• Determine the factors contributing to an unproductive behavior and/or situation when it occurs.   In doing this, he asks himself the following questions:

◦ What is the expectation that is not being met?

◦ What are all the contributors to this failure?

◦ What role do I play in this?

◦ What role do factors outside of me play?

◦ What contributing factors are changeable and which are unchangeable or out of my control?

  • Develop a plan and put it into action. He refines the expectation as needed, and defines thoughts, actions, words and strategies that address all the factors that are under his control to maximize success at realizing the expectation, and tries it out in the real world.
  • Refine the plan when necessary. He reflects upon the success of the plan, and makes changes in the plan by modifying the expectation, the thoughts, words, action, and/or strategies.

In repeatedly guiding the adult with ADD through this sequence, the professional gives the adult progressively more responsibility. Ultimately, the adult becomes an independent problem-solver able to critically evaluate and modify his behavior in nearly any situation. In my experience, my adult patients who are open and committed to learning about themselves and how to effectively solve problems grow wise and become confident in their ability to deal with whatever is thrown their way.

How do limiting setting and use of consequences work with adults?

image via Flickr, Kaitlyn Rose

image via Flickr, Kaitlyn Rose

In adult life, limits and consequences are not generally defined in treatment or by supportive parents and teachers. Usually, it is our employer, our spouse, our friends, the police, the IRS, the bank, etc. who impose them.

Further, the limits are not always clearly defined and the consequences are often very serious. Treatment activities with the ADD adult involve clarifying the reality of the limits, defining strategies that promote success in meeting expectations, supporting and brainstorming plans when consequences do occur, and working with spouses, friends, and parents to help them allow the sometimes serious consequences to occur.


ADD/ADHD creates life challenges unique to each life stage.  Seek out care providers who have an appreciation for the challenges specific to adult expectations.  For help identifying a qualified care provider in your area, download Dr. Liden’s book, ADD/ADHD Basics 101.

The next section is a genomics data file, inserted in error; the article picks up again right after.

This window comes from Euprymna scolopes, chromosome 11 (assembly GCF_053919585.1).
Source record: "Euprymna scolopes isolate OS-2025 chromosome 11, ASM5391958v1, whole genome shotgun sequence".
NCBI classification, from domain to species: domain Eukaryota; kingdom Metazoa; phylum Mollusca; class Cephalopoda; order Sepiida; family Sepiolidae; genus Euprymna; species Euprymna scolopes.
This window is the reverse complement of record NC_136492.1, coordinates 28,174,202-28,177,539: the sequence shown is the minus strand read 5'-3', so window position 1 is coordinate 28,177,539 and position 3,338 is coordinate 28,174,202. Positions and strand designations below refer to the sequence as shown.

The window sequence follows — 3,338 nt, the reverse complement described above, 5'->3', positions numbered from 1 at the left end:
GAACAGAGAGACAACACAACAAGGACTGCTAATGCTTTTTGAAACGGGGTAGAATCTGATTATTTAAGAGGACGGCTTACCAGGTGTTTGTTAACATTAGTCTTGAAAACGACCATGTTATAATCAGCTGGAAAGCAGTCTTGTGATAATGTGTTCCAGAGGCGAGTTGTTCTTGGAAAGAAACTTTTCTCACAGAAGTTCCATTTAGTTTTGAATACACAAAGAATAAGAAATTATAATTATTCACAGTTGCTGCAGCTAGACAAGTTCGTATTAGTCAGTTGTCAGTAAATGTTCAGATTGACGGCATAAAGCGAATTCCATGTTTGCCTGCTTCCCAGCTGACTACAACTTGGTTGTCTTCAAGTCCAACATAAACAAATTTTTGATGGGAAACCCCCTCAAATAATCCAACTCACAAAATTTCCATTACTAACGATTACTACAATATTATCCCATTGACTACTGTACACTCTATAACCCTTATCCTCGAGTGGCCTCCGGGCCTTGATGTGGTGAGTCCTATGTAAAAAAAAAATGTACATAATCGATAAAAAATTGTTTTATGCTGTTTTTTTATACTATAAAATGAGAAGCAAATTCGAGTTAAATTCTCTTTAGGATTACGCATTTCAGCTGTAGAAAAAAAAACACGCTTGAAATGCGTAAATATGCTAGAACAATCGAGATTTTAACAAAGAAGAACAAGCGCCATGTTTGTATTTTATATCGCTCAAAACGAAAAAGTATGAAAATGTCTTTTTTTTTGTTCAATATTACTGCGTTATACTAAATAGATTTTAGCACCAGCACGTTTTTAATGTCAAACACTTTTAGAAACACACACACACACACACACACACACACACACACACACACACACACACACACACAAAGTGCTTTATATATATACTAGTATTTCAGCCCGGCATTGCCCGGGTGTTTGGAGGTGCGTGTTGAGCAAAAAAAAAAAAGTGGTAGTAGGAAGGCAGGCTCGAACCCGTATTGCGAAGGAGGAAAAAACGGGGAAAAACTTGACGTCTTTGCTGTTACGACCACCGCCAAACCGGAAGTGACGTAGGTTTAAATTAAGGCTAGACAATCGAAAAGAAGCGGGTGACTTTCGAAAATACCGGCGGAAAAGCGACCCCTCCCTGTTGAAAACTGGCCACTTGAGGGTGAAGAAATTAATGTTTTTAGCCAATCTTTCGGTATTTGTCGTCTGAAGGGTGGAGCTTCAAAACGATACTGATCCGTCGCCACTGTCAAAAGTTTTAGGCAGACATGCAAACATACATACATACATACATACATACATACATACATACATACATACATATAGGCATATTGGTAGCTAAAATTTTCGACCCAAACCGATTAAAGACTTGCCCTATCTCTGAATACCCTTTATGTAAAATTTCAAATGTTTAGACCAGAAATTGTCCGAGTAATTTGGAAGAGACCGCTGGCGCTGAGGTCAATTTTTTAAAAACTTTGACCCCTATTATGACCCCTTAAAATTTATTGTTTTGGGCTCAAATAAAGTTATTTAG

Living on the ADD Edge

Why do so many people with ADD live life on the edge?

image via Flickr, Riccardo Palazzani

image via Flickr, Riccardo Palazzani

Living life on the edge: procrastinating and procrastinating only to complete the task, once again, at the eleventh hour, pushing the limits of the car’s maneuverability at 75 miles per hour, scheduling ten meetings in a five-meeting block of time, attacking the black diamond slope with beginner’s skills.

Each of these events provides the ADD individual with a “rush”—an adrenalin rush that is a consequence of the stress response. For all of us, the perception of danger sets off this response resulting in increased arousal; this allows us to hyperfocus.

By hyperfocusing in times of danger, we are more likely to save ourselves.

This series of events is clearly helpful for the ADD individual who struggles with focus otherwise.   By using the stress response, the competent individual with ADD is able to pull it all off again and again, making procrastination an art form.

The rush allows him to experience intense focus and, in this way, pull it off at 2:00 AM the morning it’s due, behind the wheel of the car, during meeting number four, and on the ski slope.

There is a rub to all this however; the stress response also results in elevated heart rate, increased blood pressure, and chronic anxiety.

The ADD individual living life on the edge thinking he has, time and time again, successfully avoided disaster in his life is actually a time bomb waiting to detonate.